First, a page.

Active vs Passive Portfolio Management – The Key Differences

If you’re just getting into the world of investing, it can be a daunting task to navigate your way through the many options available. We’ve prepared a quick primer for beginners to explain the key differences in the two major ways of investing, active portfolio management v/s passive portfolio management.

What is active portfolio management?

As the term suggests, when investors engage the help of fund managers or wealth managers to beat the benchmark index it is called active management. In simple terms, it involves a strategy that aims to maximize returns by beating the market and assets are actively traded at a higher frequency. There’s a lot more action and risk in an active portfolio versus a passive one.

Active funds are managed by experts who keep juggling your money based on the opportunities in the market. There’s a lot of in-depth research and forecasting that goes into the process and hence the team charges a fee for their services. An active fund may give you access to a portfolio management platform and portfolio analytics so that you can get a birds-eye view of what’s happening in your portfolio. The fund managers take into consideration a large number of factors such as politics, economics, global cues and market movement to gauge the right strategy to invest your money. The fees charged by the fund manager in an actively managed portfolio is called the expense ratio of the fund which is a certain percentage of your assets being managed.

What is passive portfolio management?

Passive portfolio management is also known as an Index fund management is a type of fund where the objective is to make the same returns as the index it is benchmarked against. For example, if the Sensex gains 100 points in a year, the fund is designed to mimic the same performance.

Since the idea is to replicate the index, there is no need for a dedicated team of experts to monitor the funds actively. Once the effort is made to purchase the securities, the portfolio will follow the fluctuations of the market and mimic it. There’s no additional juggling or effort on behalf of the fund manager.

As a result of the lower efforts on behalf of the fund managers, there’s little or no fee associated with it. Since these funds replicate the market movements, they are preferred as a low-risk investment and are recommended for conservative investors. These funds fall into 3 categories, unit investment trusts, mutual funds, and exchange-traded funds.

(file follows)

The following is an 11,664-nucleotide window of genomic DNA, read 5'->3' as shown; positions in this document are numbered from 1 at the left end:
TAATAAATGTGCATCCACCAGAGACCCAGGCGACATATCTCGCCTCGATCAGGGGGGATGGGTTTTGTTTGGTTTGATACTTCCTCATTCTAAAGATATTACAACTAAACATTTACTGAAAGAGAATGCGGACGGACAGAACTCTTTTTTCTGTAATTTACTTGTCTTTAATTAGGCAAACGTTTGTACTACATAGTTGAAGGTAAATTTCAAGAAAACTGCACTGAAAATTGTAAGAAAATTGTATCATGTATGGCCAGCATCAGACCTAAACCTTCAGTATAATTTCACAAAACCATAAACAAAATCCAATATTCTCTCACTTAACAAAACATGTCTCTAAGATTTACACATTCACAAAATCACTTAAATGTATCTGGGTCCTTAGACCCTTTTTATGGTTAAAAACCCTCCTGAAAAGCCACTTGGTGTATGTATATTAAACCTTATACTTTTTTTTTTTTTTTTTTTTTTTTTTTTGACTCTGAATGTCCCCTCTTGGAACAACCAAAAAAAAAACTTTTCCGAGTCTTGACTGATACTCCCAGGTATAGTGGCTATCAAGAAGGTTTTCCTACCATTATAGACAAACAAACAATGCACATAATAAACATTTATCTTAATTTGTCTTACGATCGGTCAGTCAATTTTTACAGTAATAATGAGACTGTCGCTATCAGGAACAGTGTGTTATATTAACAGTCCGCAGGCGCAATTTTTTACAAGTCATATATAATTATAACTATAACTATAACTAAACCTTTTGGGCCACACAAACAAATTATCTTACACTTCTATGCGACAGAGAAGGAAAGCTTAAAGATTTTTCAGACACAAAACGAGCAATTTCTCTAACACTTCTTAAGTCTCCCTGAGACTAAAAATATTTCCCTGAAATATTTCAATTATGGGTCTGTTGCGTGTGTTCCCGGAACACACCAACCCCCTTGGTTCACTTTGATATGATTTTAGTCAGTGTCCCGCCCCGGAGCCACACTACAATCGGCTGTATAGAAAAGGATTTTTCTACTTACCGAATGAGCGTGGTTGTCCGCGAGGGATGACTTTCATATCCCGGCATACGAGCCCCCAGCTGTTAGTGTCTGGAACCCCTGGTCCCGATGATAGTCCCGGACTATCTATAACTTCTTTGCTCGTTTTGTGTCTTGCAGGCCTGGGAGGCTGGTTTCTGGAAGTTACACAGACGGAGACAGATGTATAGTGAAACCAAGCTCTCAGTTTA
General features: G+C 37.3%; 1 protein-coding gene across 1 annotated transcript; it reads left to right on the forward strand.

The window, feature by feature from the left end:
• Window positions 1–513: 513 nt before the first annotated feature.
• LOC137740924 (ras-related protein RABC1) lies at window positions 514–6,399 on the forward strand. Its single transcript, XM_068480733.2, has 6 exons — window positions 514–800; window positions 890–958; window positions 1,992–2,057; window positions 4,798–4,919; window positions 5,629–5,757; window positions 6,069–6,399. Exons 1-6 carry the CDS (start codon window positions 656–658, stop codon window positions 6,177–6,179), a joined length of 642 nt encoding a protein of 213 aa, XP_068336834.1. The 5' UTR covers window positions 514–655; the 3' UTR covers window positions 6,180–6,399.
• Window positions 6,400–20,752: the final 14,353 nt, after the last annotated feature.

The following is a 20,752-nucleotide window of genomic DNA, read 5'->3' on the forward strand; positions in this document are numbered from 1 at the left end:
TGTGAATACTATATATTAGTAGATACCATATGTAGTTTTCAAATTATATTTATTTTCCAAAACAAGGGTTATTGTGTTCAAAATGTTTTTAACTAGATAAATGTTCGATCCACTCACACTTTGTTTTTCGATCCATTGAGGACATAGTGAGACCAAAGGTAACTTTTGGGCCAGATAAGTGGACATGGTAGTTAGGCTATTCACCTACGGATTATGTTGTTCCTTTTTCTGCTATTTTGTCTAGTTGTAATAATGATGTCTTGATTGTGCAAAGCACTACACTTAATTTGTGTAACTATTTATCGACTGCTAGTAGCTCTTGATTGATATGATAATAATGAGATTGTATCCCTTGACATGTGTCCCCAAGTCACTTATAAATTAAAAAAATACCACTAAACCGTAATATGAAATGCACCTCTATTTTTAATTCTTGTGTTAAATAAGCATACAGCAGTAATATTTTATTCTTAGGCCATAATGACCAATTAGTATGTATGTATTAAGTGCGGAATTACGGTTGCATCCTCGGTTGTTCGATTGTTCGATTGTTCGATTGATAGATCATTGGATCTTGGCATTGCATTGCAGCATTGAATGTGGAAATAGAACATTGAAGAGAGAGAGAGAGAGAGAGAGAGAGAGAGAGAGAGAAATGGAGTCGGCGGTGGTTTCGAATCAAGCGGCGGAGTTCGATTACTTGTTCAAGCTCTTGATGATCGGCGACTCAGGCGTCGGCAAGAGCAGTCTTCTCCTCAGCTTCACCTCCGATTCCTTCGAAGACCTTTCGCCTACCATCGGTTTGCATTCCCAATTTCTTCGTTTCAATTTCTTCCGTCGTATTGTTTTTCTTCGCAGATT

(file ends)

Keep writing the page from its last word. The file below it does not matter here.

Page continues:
Which is better Active or Passive?

Active Management:

Advantages

  • Since the funds are actively managed by expert investors, there’s a higher chance of generating a market-beating return.
  • They come with great tax benefits as underperforming funds can be sold off quickly.
  • Since the funds are monitored regularly, any opportunities can be leveraged in real-time.

Disadvantages

  • There’s a higher risk associated as the frequency of market juggling is higher.
  • Since they require more effort, the expense ratio is higher and is borne by the investor.
  • Off late, active funds have been disappointing in terms of returns when compared to index funds.

Passive Management:

Advantages

  • Long term approach and does not require active monitoring by an investor or fund manager.
  • There’s higher transparency as it mimics the market movement, there are no surprises.
  • Lower risk and better for small investors as minimal fees are paid to fund managers.

Disadvantages

  • Limited options when it comes to investing.
  • No market-beating returns, no high alpha generated.

What is right for you?

Based on expectations

If you want high returns over a short or medium term, you can opt for an actively managed fund. However, if you are willing to be patient and are satisfied with risk-free long term returns that match the market, passive funds are best.

Based on risk appetite